Hoist

There’s an extended and at times heated exchange of views filling up the letter column over at Hebrides News just now. The subject is, of course, the Sunday ferry that CalMac will hopefully just get on with introducing as soon as possible – I see a day trip to Ullapool in my future!

A range of individuals have expressed their views in support of a Sunday ferry with a John Macleod seemingly the only voice taking the contrary view.

In his latest letter, said John Macleod writes very colourfully but with little attention to his own outpourings. In the first half of his letter he tells that he has no dislike of incomers, highlighting his magnanimous acceptance by saying:

Well, I am afraid I have not the least aversion to incomers.
After all, I am arguably one myself – though I have lived in this island for many years, and am of impeccable Lewis parentage, I was born and schooled on the mainland. (Admittedly, Partick Highland Free Church was effectively Leodhas-sur-Clyde.)

Well, I am afraid I have not the least aversion to incomers.

After all, I am arguably one myself – though I have lived in this island for many years, and am of impeccable Lewis parentage, I was born and schooled on the mainland. (Admittedly, Partick Highland Free Church was effectively Leodhas-sur-Clyde.)

Fair and honest enough (though the bastardised Gaelic-French-english makes him appear false rather than witty). He then goes on to attack, albeit very subtly, some of the incomers who have written in to express views that are contrary to his own. Not so fair, not entirely honest and very long-winded.

Later in his letter he reveals more of his attitude to incomers with the following:

People on this island are therefore quite entitled to the view that it is imprudent – and, indeed, impolite – to attack local Christians, local religion and the local Lord’s Day when one has not lived here very long, and to put a weight to such arguments on that basis, and to point out (in all courtesy) that such-and-such has only been here for all of ten minutes.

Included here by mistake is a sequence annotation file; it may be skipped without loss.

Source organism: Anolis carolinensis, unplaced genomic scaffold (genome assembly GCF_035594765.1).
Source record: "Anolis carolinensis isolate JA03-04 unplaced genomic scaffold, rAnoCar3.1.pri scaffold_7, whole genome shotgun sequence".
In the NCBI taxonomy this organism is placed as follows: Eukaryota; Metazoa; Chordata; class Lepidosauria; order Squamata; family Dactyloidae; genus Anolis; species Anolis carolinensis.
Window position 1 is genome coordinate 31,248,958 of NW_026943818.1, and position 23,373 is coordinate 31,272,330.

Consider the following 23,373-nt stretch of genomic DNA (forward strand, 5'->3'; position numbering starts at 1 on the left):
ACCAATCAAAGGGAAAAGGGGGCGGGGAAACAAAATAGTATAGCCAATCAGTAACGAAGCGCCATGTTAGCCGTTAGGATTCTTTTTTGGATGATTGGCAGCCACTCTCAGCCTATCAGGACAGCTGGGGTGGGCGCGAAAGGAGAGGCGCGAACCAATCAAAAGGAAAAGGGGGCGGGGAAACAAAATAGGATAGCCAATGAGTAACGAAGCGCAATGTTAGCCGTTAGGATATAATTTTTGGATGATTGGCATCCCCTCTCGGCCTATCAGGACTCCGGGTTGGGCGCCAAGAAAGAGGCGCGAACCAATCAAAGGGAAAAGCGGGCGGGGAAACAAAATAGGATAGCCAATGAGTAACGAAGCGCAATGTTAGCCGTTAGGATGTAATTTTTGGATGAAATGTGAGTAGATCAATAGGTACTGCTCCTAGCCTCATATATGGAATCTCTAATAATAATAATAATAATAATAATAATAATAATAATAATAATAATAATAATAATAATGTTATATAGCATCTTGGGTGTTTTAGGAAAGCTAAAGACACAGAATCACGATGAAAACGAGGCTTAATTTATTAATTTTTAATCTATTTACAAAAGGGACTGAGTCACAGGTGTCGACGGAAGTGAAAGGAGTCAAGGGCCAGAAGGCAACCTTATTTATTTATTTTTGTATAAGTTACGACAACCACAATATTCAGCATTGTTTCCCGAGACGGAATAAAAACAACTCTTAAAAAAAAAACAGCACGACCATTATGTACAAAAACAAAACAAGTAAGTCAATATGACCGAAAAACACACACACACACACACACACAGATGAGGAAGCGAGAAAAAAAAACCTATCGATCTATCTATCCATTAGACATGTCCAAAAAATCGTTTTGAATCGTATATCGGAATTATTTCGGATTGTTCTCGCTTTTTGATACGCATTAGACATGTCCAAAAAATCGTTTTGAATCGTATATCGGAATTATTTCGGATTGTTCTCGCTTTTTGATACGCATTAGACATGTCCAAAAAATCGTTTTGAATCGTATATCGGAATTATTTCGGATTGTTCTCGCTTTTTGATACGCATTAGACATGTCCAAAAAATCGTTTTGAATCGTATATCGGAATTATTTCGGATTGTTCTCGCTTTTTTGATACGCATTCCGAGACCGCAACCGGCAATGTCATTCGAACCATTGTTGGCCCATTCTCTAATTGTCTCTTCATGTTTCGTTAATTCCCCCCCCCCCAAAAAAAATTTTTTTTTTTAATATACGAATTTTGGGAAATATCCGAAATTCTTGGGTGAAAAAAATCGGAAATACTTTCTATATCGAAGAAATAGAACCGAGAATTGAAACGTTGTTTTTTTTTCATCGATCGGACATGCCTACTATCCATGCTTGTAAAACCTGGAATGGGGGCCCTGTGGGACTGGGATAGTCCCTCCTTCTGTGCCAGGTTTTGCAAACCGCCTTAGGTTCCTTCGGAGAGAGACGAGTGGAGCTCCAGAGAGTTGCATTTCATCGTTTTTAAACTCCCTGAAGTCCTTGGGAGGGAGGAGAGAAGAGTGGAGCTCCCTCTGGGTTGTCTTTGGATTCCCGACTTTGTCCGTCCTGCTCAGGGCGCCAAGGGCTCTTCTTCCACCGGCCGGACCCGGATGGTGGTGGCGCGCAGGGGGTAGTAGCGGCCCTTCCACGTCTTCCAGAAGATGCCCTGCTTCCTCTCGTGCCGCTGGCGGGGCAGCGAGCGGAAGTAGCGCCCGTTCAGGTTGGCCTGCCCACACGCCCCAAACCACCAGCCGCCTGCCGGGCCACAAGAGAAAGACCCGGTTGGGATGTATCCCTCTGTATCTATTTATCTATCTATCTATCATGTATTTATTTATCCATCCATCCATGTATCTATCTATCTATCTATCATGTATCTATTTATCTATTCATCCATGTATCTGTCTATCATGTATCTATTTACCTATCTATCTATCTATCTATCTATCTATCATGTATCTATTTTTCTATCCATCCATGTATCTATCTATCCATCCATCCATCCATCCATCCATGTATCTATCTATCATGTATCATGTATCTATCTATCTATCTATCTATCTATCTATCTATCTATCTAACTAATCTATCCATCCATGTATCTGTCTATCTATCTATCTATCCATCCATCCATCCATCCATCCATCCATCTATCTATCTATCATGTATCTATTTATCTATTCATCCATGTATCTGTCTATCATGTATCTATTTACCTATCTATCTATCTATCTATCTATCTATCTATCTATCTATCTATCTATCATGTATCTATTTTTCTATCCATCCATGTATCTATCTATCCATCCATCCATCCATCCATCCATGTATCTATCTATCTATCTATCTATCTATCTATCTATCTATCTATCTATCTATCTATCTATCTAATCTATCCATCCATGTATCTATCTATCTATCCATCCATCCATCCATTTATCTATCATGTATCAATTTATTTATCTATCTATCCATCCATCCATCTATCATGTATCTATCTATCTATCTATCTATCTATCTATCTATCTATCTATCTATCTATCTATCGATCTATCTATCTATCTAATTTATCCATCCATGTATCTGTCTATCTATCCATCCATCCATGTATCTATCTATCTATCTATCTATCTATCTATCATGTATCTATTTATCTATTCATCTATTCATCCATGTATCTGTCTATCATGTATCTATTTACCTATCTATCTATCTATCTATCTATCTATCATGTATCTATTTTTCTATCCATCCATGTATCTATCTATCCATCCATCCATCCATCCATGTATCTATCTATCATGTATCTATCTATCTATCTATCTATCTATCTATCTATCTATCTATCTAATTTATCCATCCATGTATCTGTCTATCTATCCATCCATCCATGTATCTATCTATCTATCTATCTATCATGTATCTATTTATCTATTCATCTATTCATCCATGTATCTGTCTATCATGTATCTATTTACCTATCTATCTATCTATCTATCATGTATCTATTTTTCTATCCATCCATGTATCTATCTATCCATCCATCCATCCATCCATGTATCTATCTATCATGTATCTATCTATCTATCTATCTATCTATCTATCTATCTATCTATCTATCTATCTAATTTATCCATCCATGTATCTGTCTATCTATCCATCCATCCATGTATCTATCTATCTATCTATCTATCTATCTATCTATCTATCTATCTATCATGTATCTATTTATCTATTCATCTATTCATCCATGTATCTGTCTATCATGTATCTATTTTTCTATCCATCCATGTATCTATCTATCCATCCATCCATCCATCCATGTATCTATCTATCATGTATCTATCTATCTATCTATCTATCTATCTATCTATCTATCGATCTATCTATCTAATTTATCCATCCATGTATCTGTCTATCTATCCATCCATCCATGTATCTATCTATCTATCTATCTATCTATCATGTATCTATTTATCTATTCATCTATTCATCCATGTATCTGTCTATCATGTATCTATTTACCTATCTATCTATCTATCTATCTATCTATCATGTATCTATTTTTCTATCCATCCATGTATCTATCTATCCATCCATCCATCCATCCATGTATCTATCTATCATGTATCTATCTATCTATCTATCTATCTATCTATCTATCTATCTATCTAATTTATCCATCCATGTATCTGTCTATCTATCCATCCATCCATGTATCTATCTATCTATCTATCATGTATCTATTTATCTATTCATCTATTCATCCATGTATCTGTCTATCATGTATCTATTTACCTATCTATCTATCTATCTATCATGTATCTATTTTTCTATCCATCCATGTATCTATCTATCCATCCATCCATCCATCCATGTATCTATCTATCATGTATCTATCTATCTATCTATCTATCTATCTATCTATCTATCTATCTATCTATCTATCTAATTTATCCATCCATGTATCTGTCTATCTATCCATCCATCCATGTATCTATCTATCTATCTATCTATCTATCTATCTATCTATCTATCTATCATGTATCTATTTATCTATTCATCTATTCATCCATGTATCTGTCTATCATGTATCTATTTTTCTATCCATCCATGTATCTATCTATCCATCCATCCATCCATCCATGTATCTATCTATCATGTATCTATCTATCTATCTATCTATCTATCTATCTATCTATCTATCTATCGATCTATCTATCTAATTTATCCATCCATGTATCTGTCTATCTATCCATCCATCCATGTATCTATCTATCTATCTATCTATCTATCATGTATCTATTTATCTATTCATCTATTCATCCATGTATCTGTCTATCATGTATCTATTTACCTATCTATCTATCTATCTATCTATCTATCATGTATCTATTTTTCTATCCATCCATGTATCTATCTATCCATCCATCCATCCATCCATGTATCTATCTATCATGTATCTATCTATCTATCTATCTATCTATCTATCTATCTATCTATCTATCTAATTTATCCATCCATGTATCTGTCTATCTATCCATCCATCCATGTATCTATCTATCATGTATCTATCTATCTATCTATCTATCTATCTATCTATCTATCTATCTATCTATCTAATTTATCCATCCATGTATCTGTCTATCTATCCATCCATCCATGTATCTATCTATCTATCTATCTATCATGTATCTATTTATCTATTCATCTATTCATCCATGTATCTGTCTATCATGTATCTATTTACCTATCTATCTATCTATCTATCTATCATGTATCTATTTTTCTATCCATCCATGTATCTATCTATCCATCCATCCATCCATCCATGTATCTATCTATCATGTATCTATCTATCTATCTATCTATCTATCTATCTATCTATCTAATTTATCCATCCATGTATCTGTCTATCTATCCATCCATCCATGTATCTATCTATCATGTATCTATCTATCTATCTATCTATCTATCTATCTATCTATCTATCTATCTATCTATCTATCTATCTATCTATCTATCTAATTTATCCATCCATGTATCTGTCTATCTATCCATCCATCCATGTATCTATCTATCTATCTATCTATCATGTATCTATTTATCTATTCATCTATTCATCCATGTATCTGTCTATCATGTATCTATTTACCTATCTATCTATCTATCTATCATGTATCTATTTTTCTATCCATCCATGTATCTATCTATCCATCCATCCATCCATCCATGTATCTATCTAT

That doesn’t mean we don’t like them; or that we’re gonna run round and torch their house: it means only that their opinings on this subject are of no very great account.

So if you have lived on this island “for all of ten minutes” your “opinings on this subject are of no very great account.”

Well there you have it. By his own smug reasoning, John Macleod should keep his trap shut. He is an incomer (even if he can claim to have been here for more than “ten minutes”) and therefore his opinion on the matter of the Sunday ferry is “of no very great account.”

Make a phrase with the following words:

😉

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4 thoughts on “Hoist

  1. Hi Alex,

    this is more a response to the ‘equality’ issue you posted on earlier – I always hesitate too long, thinking about replying, until the posts disappear off the bottom… So this is going to end up as a collection of random thoughts…

    I should say first that pretty much my only sources on this latest wave of ferry talk are your blog, Angus Nicolson’s and the Free Press.

    I’m very much with the Free Press’s line on the equality legislation argument; on the one hand it’s a misapplication of the legislation that’s never going to stand up, and on the other it just makes CalMac look ridiculous and cowardly; don’t pretend you’re being forced to do it, if you want to do it go through the process and do it.

    I also think that no one who lives even half as far away as I do has an opinion which needs to be taken into account in this matter. But just so you know: I take public transport on Sunday to get to church when I have to; while I would go out of my way to avoid flying or sailing to/from the island on a Sunday, I’d do it if necessary; my main concern (on a case-by-case basis, as they say) would be whether it would upset anyone I loved and who loved me.

    I have always thought that the Angus Nicolson blog would be improved if it didn’t allow anonymous comments. I’m not convinced by those who claim they’re in fear of the mighty power of The Church which holds the island in its deathly grip.